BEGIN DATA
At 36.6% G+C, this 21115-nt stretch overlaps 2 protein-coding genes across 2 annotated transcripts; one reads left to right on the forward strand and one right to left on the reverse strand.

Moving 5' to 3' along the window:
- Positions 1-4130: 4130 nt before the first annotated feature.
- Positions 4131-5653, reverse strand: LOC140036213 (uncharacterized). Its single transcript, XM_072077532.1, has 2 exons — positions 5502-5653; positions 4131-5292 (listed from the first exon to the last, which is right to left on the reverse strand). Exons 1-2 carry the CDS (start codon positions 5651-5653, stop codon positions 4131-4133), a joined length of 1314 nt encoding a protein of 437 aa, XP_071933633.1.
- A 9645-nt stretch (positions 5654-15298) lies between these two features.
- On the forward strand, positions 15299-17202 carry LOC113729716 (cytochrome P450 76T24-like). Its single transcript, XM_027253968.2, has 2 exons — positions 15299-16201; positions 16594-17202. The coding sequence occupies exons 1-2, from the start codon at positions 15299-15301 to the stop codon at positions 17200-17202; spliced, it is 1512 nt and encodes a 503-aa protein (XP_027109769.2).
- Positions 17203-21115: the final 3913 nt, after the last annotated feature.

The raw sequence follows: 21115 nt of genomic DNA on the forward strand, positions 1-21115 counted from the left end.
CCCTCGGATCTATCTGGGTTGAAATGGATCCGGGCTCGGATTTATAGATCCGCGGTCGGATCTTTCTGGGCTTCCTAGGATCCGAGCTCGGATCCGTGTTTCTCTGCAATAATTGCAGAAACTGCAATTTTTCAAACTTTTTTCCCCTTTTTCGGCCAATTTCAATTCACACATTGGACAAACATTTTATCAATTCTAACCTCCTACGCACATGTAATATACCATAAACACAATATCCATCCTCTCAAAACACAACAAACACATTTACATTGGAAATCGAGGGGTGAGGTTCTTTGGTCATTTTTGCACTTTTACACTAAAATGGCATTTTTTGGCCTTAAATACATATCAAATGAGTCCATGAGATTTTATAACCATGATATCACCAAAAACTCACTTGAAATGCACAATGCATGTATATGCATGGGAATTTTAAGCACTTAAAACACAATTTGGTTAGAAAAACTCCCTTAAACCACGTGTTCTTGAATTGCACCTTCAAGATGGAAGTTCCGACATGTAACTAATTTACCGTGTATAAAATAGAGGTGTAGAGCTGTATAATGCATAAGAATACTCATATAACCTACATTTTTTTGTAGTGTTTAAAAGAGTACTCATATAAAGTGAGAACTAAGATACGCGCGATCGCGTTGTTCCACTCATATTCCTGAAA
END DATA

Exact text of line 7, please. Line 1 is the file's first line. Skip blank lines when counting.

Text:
- Positions 17203-21115: the final 3913 nt, after the last annotated feature.